Bair Hugger Surgical Blanket Causes Infections. 3M Sued over Burn Injuries, Allegedly Caused by Bair Hugger Surgical Warming Blanket. 3M is facing another lawsuit alleging injuries from its Bair Hugger forced-air surgical warming blanket.
Unlike most other personal injury claims alleging the Bair Hugger caused infections, however, this particular lawsuit alleges burn injuries.
The Bair Hugger is a blanket used in over 80 percent of hospitals in the United States during surgery; it is used to combat the drop in temperature that comes with anesthesia. Warm air is pumped into a blanket, which is draped over the patient’s body.
The plaintiff alleges that manufacturers 3M and Arizant Healthcare designed the device defectively. She is seeking compensation for her injuries, and alleges that the companies are liable.
The personal injury attorneys at Parker Waichman LLP note that this is an unusual Bair Hugger lawsuit. Hundreds of other Bair Hugger claims allege that the blanket caused a surgical site injury, mostly in knee and hip replacement patients. The firm continues to offer free legal consultations to patients with questions about filing a Bair Hugger lawsuit.
More than 800 Bair Hugger Lawsuits Filed, Alleging Infections
A multidistrict litigation (MDL) has been established for federal Bair Hugger lawsuits in Minnesota. With hundreds of lawsuits filed, the litigation continues to move forward.
As of Oct. 17, 2016 809 Bair Hugger lawsuits were transferred into the MDL. The personal injury lawyers at Parker Waichman LLP note that the number of filings has increased by 116 cases since September 15th, when the JPML reported 693 lawsuits in the MDL.
When the MDL was first created in December 2015, there were only 14 Bair Hugger claims.
An MDL is a type of mass tort that consolidates similar lawsuits to one court before one judge. Bringing lawsuits with common allegations together in one court helps make legal proceedings more efficient by avoiding duplicate discovery and conserving court resources.
Plaintiffs in the MDL similarly allege that the Bair Hugger surgical warming blanket introduced contaminants into the surgical site and led to a serious, sometimes fatal, infection. Arizant Healthcare and parent company 3M are accused of failing to warn patients and the medical community about these risks.
Bellwether cases are to be chosen by Mar. 1, 2017 and the first bellwether trial is expected to begin in November 2017, a Mar. 24, 2016 Pretrial Order states.
“Bellwether cases” are the first lawsuits in an MDL to go to trial; these lawsuits represent most of the litigation. Since these are the first lawsuits going to court before a jury, their outcome can have a large impact on how the remaining litigation will be handled.
For instance, if the first few bellwether trials yield large verdicts for the plaintiff, it could fuel settlement talks. The cases chosen for bellwether trials are lawsuits that represent most of the litigation.
Bair Hugger Surgical Warming Device Overview
Arizant developed and marketing the Bair Hugger in 1987. Now the company is a subsidiary of 3M Company.
The single-use warming blanket device is used to maintain a patient’s body temperature during surgery, as the body temperature falls due to anesthesia. The warming blanket contains holes that blow warm air over the patient’s body. A portable heating unit connects to the blanket through a flexible hose; this is how heated air is pumped into the blanket.
Plaintiffs allege that the Bair Hugger surgical blanket has a design defect that circulates contaminants from the operating room floor and deposits them into the surgical site, causing serious, deep joint infections.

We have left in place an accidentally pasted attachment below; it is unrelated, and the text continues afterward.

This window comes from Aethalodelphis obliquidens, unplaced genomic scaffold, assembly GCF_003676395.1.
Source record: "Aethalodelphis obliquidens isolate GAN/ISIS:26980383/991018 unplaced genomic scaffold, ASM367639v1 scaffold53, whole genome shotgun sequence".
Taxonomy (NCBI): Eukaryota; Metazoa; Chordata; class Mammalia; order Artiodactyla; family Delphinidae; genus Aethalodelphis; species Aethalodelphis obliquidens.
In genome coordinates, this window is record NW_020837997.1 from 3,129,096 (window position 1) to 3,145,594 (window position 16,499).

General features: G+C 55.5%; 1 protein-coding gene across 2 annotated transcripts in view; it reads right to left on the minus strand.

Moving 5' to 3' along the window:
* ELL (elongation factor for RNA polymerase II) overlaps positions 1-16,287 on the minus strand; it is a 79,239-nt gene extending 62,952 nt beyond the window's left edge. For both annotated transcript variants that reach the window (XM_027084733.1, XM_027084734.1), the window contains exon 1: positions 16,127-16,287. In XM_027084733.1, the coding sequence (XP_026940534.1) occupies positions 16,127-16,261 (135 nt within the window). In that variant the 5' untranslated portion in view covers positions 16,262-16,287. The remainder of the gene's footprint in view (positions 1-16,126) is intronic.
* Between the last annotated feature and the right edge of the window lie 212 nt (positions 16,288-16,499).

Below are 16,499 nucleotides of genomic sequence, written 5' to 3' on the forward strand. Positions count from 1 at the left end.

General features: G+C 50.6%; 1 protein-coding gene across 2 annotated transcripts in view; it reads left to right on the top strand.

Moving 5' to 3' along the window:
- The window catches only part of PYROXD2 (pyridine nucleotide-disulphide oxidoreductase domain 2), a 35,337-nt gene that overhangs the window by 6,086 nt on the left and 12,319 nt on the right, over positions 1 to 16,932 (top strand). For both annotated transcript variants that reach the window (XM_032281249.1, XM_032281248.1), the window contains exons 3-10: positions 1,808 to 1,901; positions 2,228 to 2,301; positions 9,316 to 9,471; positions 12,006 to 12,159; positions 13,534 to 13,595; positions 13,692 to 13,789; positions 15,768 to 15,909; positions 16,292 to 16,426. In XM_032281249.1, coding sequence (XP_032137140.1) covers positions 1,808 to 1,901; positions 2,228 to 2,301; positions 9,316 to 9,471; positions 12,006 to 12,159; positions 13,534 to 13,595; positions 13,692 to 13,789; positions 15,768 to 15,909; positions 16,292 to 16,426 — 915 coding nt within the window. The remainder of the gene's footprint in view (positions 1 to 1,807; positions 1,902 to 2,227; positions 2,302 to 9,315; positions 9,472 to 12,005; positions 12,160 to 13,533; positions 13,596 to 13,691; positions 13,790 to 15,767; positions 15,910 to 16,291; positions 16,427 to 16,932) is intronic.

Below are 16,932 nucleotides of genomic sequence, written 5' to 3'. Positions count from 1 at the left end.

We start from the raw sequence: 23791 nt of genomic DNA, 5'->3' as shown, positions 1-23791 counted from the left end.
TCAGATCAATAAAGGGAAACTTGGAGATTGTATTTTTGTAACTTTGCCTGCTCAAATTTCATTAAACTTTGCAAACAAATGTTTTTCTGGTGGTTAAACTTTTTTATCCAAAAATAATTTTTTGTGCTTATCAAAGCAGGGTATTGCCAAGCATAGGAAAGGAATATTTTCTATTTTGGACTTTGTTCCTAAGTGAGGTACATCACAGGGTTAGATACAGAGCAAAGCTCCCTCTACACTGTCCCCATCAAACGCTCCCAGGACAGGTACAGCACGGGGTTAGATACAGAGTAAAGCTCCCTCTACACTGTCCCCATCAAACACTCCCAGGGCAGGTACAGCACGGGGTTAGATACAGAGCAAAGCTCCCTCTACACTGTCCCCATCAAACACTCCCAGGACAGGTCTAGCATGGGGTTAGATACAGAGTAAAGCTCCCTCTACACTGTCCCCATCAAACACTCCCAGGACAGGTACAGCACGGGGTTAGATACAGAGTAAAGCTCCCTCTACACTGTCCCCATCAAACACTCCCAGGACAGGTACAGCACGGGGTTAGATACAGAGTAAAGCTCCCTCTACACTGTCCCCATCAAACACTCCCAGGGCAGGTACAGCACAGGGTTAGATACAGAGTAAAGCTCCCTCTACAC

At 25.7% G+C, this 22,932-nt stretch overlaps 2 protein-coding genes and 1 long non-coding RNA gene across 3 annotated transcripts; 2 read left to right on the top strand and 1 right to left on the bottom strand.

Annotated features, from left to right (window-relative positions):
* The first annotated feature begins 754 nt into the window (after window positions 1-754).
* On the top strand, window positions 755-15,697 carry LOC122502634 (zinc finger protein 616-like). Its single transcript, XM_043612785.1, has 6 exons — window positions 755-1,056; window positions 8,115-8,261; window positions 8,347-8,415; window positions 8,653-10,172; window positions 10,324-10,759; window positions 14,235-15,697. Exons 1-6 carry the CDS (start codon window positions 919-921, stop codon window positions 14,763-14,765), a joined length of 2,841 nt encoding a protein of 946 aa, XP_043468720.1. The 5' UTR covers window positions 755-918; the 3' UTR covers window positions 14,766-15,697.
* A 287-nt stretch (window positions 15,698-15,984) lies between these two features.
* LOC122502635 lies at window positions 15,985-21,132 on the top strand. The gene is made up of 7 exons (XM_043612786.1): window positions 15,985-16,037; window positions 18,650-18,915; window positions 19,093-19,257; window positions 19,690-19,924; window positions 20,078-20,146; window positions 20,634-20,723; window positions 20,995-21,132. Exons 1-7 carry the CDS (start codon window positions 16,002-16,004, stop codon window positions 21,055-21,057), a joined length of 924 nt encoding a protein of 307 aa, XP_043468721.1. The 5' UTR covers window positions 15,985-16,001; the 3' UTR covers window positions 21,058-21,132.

Most plaintiffs in the Bair Hugger MDL underwent a knee or hip replacement when the device was used, and allege deep joint infections. The lawsuits allege that 3M and Arizant was aware of this risk but failed to implement design changes or warn the medical community.
In 2011, the Bone and Joint Journal in the United Kingdom published a paper suggesting that the Bair Hugger had a “significant” increased risk for deep joint infection compared to the HotDog. After conducting statistical analysis from experiments with mannequins, authors said that the Bair Hugger infection rate was 3.1 percent compared to 0.8 percent with the HotDog.
Parker Waichman notes that the Bair Hugger inventor has advocated against its use, stating the device could cause infections. The Bair Hugger inventor is Dr. Scott Augustine. Plaintiffs in the litigation expect that Dr. Augustine will testify on their behalf, according to November 2015 Star Tribune report.
Dr. Augustine, who runs a company that sells a competing surgical warming device, says the Bair Hugger presents an infection risk. He claims that contaminants can be introduced through the forced-air design, picking up pathogens from the operating room floor and introducing them into a patient’s body.
His competing device, the HotDog uses conductive heat instead of than forced air. “There is no question that it’s a true phenomenon. It’s happening. And it’s easy to show,” he said. “With regard to orthopedic infections, a scare is what’s needed. This product should never be on another orthopedic patient.”
Augustine says the Bair Hugger can disrupt the flow of sterile air in the operating room and that heat from the unit creates convection currents that can pick up contaminants from the OR floor, introducing them into the surgical site of a knee or hip replacement patient.
“We studied this extensively for about 18 months. I can tell you with 100 percent certainty that the waste heat rises every single time. This was reported before 3M even bought the company,” he said, according to Star Tribune. “3M can say that it doesn’t happen. … But when you are going against a basic law of physics, it’s kind of an absurd thing to say.”